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Optical/IP

Transmode Branches Out

Sweden's Transmode Systems AB is known as a pioneer in the field of CWDM access equipment, but now it's branching out into a new product area: Sonet/SDH multiservice edge aggregation devices.

Its first product in this field, called the Transmode Service Extender, or TSE, has been announced today (see Transmode Launches Sonet/SDH Edge Device). It will be on display at the Supercomm tradeshow next week, although it won't be a working demo. The first release of the product isn't planned until the fourth quarter of this year.

By then, Transmode hopes to have put in place the commercial foundations for the TSE's success – an OEM agreement with one of the incumbent vendors of Sonet/SDH equipment. Michael Crossey, Transmode's VP of marketing and business development, says a deal is under negotiation and an outcome is expected in the coming months.

In many ways, Transmode is following the example of ADVA AG Optical Networking (Frankfurt: ADAG.F), which itself launched a product in this market – the FSP1500 – about a year ago. Like Transmode, ADVA realized that the market for WDM access and metro equipment was only so big and that in order to grow, it needed to branch out into the much bigger potential market for Sonet/SDH equipment.

In ADVA's case, the FSP1500 was designed from the outset to plug a gap in the SDH product portfolio of Siemens Information and Communications Networks Inc., an OEM partner, according to Brian McCann, ADVA's chief marketing and strategy officer. As a result, says McCann, the FSP1500 is selling well – so well, in fact, that ADVA has its hands full dealing with the SDH side of product development and hasn't gotten around to developing the software to launch a Sonet version.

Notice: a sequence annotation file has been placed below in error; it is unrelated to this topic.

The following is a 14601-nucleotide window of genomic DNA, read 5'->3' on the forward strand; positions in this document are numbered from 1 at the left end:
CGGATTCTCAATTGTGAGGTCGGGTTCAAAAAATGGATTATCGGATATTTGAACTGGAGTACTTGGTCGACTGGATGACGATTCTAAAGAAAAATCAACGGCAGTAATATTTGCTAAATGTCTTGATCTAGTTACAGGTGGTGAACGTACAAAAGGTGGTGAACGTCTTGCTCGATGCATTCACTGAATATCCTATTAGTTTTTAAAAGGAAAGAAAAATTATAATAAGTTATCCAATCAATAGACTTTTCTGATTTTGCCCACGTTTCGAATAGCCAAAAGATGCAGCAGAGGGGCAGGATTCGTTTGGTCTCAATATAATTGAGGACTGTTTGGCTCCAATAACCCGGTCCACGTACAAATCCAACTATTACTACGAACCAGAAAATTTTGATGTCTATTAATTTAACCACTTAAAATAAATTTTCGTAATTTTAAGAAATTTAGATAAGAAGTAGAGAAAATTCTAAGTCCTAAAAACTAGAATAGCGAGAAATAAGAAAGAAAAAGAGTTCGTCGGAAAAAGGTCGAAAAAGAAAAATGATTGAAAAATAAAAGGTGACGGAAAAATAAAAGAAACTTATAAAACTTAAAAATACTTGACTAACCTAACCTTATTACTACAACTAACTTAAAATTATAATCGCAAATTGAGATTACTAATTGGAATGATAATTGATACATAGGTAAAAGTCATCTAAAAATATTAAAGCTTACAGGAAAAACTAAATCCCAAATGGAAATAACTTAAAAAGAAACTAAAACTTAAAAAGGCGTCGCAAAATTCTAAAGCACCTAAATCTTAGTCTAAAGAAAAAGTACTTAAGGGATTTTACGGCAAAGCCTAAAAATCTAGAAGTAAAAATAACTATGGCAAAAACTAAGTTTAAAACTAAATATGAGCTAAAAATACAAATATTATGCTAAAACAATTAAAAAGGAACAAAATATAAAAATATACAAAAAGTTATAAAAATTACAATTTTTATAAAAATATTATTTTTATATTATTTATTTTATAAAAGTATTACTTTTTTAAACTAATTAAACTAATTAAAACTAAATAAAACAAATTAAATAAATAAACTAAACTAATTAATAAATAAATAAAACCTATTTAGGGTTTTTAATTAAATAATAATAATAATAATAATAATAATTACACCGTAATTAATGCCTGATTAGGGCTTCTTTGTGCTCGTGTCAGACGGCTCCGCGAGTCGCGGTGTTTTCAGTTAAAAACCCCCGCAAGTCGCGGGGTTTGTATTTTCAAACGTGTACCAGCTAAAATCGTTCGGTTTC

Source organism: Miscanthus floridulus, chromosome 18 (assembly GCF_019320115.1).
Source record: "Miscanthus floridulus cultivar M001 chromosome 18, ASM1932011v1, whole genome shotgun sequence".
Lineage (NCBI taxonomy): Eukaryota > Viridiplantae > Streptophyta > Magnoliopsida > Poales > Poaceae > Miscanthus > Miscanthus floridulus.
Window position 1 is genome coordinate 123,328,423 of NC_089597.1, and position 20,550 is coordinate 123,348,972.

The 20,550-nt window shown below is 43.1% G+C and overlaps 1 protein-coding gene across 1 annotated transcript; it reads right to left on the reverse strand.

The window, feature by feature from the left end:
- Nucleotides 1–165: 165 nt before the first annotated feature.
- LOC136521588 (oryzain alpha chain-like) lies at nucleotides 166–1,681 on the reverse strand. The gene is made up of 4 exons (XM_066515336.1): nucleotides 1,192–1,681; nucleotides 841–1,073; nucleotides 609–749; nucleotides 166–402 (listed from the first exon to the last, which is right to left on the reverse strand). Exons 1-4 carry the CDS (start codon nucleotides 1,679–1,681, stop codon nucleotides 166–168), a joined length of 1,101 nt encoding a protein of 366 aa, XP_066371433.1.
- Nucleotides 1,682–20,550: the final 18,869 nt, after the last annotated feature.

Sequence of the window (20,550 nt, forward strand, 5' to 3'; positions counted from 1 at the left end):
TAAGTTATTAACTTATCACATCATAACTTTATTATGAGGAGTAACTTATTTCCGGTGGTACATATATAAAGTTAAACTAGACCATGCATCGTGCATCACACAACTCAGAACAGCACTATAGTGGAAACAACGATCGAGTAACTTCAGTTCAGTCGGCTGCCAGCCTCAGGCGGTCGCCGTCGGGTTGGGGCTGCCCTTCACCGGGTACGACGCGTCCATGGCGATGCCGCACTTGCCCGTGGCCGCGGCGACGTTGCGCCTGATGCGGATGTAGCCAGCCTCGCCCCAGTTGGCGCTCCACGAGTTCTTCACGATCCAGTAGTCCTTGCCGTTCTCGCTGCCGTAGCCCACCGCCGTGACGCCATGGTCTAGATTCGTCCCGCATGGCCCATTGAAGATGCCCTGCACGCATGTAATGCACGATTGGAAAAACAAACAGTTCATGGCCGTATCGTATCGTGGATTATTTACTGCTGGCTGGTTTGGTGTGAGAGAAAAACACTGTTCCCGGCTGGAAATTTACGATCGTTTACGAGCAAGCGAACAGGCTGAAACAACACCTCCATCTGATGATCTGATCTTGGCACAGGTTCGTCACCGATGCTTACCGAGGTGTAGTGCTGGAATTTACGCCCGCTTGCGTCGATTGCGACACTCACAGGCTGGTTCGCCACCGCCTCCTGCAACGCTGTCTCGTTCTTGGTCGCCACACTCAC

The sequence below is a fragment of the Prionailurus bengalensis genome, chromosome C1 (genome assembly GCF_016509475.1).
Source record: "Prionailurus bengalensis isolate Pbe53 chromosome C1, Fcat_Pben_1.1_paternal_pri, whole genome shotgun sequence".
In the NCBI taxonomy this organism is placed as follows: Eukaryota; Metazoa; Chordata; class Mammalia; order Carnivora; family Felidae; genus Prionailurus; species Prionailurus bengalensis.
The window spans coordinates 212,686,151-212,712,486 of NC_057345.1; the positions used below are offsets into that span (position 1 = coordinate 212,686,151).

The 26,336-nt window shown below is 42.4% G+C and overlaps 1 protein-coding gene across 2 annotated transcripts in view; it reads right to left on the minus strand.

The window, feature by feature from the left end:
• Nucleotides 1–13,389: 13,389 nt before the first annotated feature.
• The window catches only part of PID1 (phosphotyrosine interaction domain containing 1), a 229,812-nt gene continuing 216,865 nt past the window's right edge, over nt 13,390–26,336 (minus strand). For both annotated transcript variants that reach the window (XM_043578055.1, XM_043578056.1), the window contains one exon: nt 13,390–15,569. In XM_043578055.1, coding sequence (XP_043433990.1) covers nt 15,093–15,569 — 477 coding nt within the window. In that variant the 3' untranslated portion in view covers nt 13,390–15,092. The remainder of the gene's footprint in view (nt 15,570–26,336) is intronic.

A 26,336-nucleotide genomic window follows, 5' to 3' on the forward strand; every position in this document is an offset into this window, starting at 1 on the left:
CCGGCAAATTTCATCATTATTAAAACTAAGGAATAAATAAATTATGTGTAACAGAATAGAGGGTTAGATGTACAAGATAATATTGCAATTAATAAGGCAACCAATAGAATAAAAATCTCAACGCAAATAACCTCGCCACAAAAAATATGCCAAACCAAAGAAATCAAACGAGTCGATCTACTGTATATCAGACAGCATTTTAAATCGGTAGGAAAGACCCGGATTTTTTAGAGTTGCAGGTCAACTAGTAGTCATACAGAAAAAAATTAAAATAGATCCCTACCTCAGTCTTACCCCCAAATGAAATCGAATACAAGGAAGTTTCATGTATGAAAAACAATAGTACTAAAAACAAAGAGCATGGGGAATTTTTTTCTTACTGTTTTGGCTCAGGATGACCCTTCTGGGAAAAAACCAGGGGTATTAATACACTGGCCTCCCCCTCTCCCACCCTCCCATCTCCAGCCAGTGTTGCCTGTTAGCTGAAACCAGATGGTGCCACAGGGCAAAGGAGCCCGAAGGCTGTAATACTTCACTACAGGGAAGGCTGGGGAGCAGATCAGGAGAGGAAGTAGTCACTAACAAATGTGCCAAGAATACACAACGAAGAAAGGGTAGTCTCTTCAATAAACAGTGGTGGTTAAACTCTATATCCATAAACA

In Transmode's case, the need to branch out is probably even more important than it was for ADVA, because the company has yet to turn a profit.

Transmode is doing well in the CWDM market this year, starting to win contracts from bigger players (see Song Picks Transmode and Transmode Wins Swiss Cable Project). Last year it clocked up revenues of between $4 million and $5 million (see Transmode Triples Sales in 2003). It's got 18 percent of the European market for CWDM equipment and 6 percent of the global market, according to Crossey.

But the CWDM market isn't big enough and isn't growing fast enough for Transmode to achieve its revenue goals. The market is growing at between 20 percent and 30 percent a year and is crowded with players, according to Crossey, while Transmode is hoping to double its sales in 2004. Its last funding round of $10 million, in October 2003, was awarded on the basis of the company not needing further financing and breaking even by early 2005 (see Transmode Banks $10M).

ADVA's McCann says an OEM partnership is critical when selling this type of equipment, because carriers buy complete packages of Sonet/SDH equipment from big vendors: "They don't buy point products." ADVA developed the FSP1500 while talking to Siemens about its requirements, according to McCann, and they identified a gap in Siemens's product portfolio that ADVA could fill. This hasn't happened with ADVA's other major OEM partner, Fujitsu Network Communications Inc. (FNC), which has no equivalent gap, McCann asserts.